Locals Who Served
Among the hundreds-of-thousands of women that took action in the military during World War II, our very own Toledo had veterans of its own. Below are only a handful of the many miraculous local women who contributed to the military war effort:
Auxiliary Rose Stone, First Bulgarian Woman to Enter the United States Military
Toledo native Rose Stone arrived in the United States in 1914 where she became a legal citizen. When she entered the Women's Army Corps in January 1943, she became the first ever Bulgarian woman to enter any branch of the United States military. She was stationed in Boca Raton, where she would participate in the field shows as a dancer, embracing her Bulgarian hertiage. At the time, the impact that her induction had on the community was so renowned that one of the dance costumes she wore as a young girl was put on exhibit at the Toledo Museum of Art.
Sergeant Margaret Chick, Secretary to Dwight D. Eisenhower
In 1942, Margaret Chick was the first Toledo woman to join the Woman's Army Corps. She trained in Iowa and eventually began work overseas. During her time in the war, Chick became the secretary to (then) General Dwight D. "Ike" Eisenhower, who later became the 34th President of the United States. While she was overseas working for the General, she would travel between North Africa and England to serve her duties.
Lieutenant Marion Dubbs & Lieutenant Mary M. Earl, Toledo Nurses Get Air Medals
Lieutenant Marion Dubbs was awarded her Air Medal by a Major General at an AAF base in Oahu, Hawaii. Dubbs role in the war was serving in a medical air evacuation squadron in the Pacific. She recieved the decoration for her number of flights bringing casualties back from the frontlines to area hospitals. Her award was requested by the deputy commander of administration for the AAFs in the Pacific.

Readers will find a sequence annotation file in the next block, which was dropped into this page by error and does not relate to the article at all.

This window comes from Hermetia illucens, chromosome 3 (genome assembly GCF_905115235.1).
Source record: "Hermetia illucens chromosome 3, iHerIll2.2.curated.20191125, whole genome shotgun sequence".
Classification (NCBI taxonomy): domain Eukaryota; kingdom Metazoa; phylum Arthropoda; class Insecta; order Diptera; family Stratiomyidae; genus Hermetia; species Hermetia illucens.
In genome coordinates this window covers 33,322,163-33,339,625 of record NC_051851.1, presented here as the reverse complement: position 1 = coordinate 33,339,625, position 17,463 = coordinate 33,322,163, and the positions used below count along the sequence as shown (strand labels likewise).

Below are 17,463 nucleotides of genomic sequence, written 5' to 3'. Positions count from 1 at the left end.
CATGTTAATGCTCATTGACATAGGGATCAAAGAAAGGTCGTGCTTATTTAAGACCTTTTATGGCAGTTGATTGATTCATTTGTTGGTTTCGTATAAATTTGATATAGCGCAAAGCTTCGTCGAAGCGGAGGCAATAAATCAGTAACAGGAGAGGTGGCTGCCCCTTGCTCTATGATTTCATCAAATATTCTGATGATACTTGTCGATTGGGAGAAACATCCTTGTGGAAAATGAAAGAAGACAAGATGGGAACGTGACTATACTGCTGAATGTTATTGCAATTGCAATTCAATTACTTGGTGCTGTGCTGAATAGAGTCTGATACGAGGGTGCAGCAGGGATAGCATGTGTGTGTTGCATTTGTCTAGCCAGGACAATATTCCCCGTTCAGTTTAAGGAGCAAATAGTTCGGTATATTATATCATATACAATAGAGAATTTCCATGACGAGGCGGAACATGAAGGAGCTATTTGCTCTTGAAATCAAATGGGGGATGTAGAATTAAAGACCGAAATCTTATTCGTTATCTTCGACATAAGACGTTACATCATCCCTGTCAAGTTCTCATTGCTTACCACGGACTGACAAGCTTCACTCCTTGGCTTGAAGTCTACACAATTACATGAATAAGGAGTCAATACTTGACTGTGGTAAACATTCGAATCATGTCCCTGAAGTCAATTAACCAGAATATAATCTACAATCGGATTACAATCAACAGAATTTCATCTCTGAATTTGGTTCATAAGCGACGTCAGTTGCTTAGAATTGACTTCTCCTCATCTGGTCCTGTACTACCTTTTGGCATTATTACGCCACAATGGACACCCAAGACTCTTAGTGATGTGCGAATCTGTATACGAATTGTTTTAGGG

Lieutenant Mary M. Earl recieved her Air Medal in 1945 from the 5th Air Force Troop Carrier commander. A graduate from St. Ursula Academy and St. Vincent's Hospital School of Nursing, Earl spent a total of 142 hours enduring combat flying. Her award was for her duration of combat flights as an air evacuation nurse in New Guinea, Admiralty Islands, Dutch East Indies, and the Philippines.
Norma Jean Allen, First Toledo Woman to Enlist in the Marines
With very high standards, the U.S. Marines was a very meticulous branch when it came to who could be accepted: any woman applying must have a high school diploma with some form of experience that could apply to their role in the Marines. Norma Jean Allen, a secretary for Willys-Overland Motors, was the first Toledo woman to do this. In order to complete her acceptance, Allen was required to pass physical and aptitude tests to prove her endurance and strength. She was sworn in in 1943.
Shirley Chapman, Only Toledo Woman to be the Mistress of Ceremonies in an Overseas USO Troupe
Shirley Champan, a Toledo native, was the only know Toledo woman to entertain troops overseas in her own USO troupe. She and her husband, Arthur Angel, who was also her manager, lived in Hollywood for a year before traveling abroad. Their travels began in North Africa and Sicily, where they eventually joined the 5th army in Rome, Italy, to entertain.
Lois M. Thompson, Air Service Widow
In March of 1943, Lois M. Thompson lost her husband, Lieutenant Jay R. Thompson, to an airplane crash. To keep her husbands love and passion alive, Thompson entered the Army Ferrying Command Training Service so that she, too, could learn to fly and keep the Thompson name up in the air. She entered the service in Janurary 1944.